The Jewish ghetto of Venice, the first ever created in Europe, was established in 1516 when the Venetian Senate issued a decree stating that the Jewish population should move to a specific part of the city, where they could be better ‘controlled’.  In 1797, when Napoleon conquered Venice, the decree was revoked and Jews were free to move elsewhere. Today, however, it still is the center of Venice’s ever-diminishing community of Jewish families.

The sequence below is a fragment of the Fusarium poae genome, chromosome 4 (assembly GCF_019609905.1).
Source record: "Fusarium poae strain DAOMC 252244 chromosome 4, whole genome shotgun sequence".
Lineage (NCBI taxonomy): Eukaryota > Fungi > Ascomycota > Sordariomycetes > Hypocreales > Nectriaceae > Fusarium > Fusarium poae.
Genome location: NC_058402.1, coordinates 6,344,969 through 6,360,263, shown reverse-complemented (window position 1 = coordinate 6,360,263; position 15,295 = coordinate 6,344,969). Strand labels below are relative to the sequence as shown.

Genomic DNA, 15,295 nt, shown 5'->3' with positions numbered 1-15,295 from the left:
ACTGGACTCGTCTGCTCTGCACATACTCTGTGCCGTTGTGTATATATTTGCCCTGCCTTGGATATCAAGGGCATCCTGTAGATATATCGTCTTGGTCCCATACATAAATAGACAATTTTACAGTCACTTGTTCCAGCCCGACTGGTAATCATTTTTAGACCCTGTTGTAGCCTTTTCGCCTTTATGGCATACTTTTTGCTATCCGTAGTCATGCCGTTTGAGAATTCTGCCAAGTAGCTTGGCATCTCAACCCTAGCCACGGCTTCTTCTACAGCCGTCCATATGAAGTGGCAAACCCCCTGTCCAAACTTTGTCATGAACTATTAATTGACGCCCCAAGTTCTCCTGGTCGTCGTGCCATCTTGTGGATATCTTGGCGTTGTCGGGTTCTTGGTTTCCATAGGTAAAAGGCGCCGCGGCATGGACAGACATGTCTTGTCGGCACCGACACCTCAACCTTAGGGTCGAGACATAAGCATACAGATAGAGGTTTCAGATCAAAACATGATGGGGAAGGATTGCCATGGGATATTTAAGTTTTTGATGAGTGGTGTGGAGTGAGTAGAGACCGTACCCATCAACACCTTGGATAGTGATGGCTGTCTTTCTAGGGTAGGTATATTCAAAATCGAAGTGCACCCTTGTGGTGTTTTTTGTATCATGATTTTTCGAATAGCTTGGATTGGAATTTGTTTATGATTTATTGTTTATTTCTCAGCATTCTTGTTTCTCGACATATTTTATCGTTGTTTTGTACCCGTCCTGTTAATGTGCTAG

It is located in a secluded sestiere of Cannaregio. A walk through Venice’s calli (streets) allows visitors to soak up a magical, cocoon-like atmosphere that brings Shakespeare’s play – the Merchant of Venice– to mind. Here you can admire ancient synagogues, the so-called ‘tower houses’, the ‘schole’ and the workshops.

You can discover more of its history by visiting the Jewish Museum of Venice.